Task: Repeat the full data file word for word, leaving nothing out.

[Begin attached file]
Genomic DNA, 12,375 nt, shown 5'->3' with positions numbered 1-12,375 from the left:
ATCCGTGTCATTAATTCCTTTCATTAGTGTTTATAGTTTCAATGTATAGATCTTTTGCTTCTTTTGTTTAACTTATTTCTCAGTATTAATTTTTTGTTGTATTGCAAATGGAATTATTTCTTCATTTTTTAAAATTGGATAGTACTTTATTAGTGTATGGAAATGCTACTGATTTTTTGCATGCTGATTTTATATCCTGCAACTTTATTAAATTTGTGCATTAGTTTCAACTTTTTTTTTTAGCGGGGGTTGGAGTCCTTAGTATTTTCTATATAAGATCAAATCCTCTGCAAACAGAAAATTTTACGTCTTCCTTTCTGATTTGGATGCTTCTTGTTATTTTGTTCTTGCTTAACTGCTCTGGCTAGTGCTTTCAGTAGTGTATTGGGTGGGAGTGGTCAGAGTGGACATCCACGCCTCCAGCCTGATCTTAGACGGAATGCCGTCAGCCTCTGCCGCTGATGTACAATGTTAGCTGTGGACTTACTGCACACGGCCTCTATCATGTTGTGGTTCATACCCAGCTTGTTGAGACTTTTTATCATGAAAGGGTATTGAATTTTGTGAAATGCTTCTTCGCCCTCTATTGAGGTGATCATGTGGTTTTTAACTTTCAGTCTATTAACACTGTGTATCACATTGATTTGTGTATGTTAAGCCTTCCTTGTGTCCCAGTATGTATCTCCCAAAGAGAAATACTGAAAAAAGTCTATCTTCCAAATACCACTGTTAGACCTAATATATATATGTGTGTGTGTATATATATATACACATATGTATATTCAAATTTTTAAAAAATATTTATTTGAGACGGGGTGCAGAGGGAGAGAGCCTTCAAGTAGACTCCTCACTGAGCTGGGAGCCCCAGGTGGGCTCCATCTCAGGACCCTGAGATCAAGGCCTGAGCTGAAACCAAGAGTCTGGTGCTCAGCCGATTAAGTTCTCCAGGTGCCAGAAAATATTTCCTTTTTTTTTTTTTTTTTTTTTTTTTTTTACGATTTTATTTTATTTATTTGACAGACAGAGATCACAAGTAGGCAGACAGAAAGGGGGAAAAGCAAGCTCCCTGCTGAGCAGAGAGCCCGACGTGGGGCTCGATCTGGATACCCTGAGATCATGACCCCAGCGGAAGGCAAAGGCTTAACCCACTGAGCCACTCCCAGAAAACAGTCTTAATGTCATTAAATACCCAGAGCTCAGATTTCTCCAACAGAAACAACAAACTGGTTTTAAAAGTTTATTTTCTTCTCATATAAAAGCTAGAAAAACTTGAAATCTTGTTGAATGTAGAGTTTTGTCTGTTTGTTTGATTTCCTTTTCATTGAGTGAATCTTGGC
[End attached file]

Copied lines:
Genomic DNA, 12,375 nt, shown 5'->3' with positions numbered 1-12,375 from the left:
ATCCGTGTCATTAATTCCTTTCATTAGTGTTTATAGTTTCAATGTATAGATCTTTTGCTTCTTTTGTTTAACTTATTTCTCAGTATTAATTTTTTGTTGTATTGCAAATGGAATTATTTCTTCATTTTTTAAAATTGGATAGTACTTTATTAGTGTATGGAAATGCTACTGATTTTTTGCATGCTGATTTTATATCCTGCAACTTTATTAAATTTGTGCATTAGTTTCAACTTTTTTTTTTAGCGGGGGTTGGAGTCCTTAGTATTTTCTATATAAGATCAAATCCTCTGCAAACAGAAAATTTTACGTCTTCCTTTCTGATTTGGATGCTTCTTGTTATTTTGTTCTTGCTTAACTGCTCTGGCTAGTGCTTTCAGTAGTGTATTGGGTGGGAGTGGTCAGAGTGGACATCCACGCCTCCAGCCTGATCTTAGACGGAATGCCGTCAGCCTCTGCCGCTGATGTACAATGTTAGCTGTGGACTTACTGCACACGGCCTCTATCATGTTGTGGTTCATACCCAGCTTGTTGAGACTTTTTATCATGAAAGGGTATTGAATTTTGTGAAATGCTTCTTCGCCCTCTATTGAGGTGATCATGTGGTTTTTAACTTTCAGTCTATTAACACTGTGTATCACATTGATTTGTGTATGTTAAGCCTTCCTTGTGTCCCAGTATGTATCTCCCAAAGAGAAATACTGAAAAAAGTCTATCTTCCAAATACCACTGTTAGACCTAATATATATATGTGTGTGTGTATATATATATACACATATGTATATTCAAATTTTTAAAAAATATTTATTTGAGACGGGGTGCAGAGGGAGAGAGCCTTCAAGTAGACTCCTCACTGAGCTGGGAGCCCCAGGTGGGCTCCATCTCAGGACCCTGAGATCAAGGCCTGAGCTGAAACCAAGAGTCTGGTGCTCAGCCGATTAAGTTCTCCAGGTGCCAGAAAATATTTCCTTTTTTTTTTTTTTTTTTTTTTTTTTTTACGATTTTATTTTATTTATTTGACAGACAGAGATCACAAGTAGGCAGACAGAAAGGGGGAAAAGCAAGCTCCCTGCTGAGCAGAGAGCCCGACGTGGGGCTCGATCTGGATACCCTGAGATCATGACCCCAGCGGAAGGCAAAGGCTTAACCCACTGAGCCACTCCCAGAAAACAGTCTTAATGTCATTAAATACCCAGAGCTCAGATTTCTCCAACAGAAACAACAAACTGGTTTTAAAAGTTTATTTTCTTCTCATATAAAAGCTAGAAAAACTTGAAATCTTGTTGAATGTAGAGTTTTGTCTGTTTGTTTGATTTCCTTTTCATTGAGTGAATCTTGGC